Whilst this is all genuinely very interesting - I think my issue with it, is the fact there is very little I can do about it all over and above what I'm already doing, i.e. not putting any purchases on credit cards, no stupid purchases of things I don't need, saving as much as possible, keeping my nose clean at work.
In fact - it has occured to me if we all did all of the above is probably a sure-fire way of ensuring an economic downturn.
Aside from that, we can debate the relative vulnerability of our employers, the safety of our cash stuffed in our mattresses vs. in our bank, the possibility of it all going arse over tit but it all seems a bit Chicken Little to me. I also feel that all this excessive fear could quite probably turn the doomsday senario into a self-fulfilling prophesy.
Interest rates (apart from the Bank of engalnd's repo or base rate) are going up at the "retail end" of the process, for both individuals and companies. While some people and comapnies may be able to finance themselves out of current earnings many more cannot and need access to working/revolving credit. That is the problem. Higher credit charges affect everyone either directly or indirectly. If you are a net saver then maybe you will be getting a bit more for your money but for those who are borrowers they are paying a good deal more. This will then impact on everyone as companies can't afford to invest as much (or at all) as previously they might and individuals have to rein in their spending. In many cases this may be a good thing after the spending binge of the last 5 years but it will impact on all aspects of the economy and no-one will be insulated.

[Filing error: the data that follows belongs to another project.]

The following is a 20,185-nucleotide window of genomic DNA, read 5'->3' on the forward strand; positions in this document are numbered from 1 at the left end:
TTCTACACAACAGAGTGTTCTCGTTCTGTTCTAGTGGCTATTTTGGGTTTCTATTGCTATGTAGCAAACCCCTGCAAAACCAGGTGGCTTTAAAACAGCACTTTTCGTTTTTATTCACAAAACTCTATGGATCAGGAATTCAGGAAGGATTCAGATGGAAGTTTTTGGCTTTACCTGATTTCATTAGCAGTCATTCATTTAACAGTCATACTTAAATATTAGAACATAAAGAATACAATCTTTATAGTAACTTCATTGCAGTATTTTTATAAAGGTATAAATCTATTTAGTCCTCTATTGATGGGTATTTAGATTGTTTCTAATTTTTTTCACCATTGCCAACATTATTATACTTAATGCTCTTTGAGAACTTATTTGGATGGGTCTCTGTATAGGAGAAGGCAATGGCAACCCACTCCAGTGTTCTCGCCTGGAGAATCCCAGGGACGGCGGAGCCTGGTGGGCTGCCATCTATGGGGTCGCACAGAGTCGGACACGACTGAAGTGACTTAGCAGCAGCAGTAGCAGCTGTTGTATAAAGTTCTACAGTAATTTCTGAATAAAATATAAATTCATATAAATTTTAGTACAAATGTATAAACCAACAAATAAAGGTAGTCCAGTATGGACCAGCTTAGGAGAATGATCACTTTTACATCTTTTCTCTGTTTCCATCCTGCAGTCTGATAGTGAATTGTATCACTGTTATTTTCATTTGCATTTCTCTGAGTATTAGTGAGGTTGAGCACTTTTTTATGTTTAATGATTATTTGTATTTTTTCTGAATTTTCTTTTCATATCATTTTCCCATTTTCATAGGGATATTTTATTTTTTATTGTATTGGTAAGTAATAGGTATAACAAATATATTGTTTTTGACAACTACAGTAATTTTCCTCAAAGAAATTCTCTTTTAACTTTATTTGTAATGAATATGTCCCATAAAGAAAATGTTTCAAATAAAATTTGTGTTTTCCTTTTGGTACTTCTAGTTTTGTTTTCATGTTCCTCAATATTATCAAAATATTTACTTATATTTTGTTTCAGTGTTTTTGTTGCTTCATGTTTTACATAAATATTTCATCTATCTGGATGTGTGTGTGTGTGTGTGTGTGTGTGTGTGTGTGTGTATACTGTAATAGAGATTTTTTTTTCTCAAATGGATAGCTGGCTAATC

And of course you have to decide how to measure inflation....CPI, HICP, RPI, RPI-X or Y and several more too. And when you have decided on one there is the problem that these are all useleass as everyone has an individual personal spending pattern, and that is the problem with our current system. The government's preferred measure (CPI) just doesn't feel representative to the great majority of people for their own experience of higher prices over the last few years, with its focus on durable goods (which have been falling due to globalisation) and its lack of input for house prices/costs and daily service charges.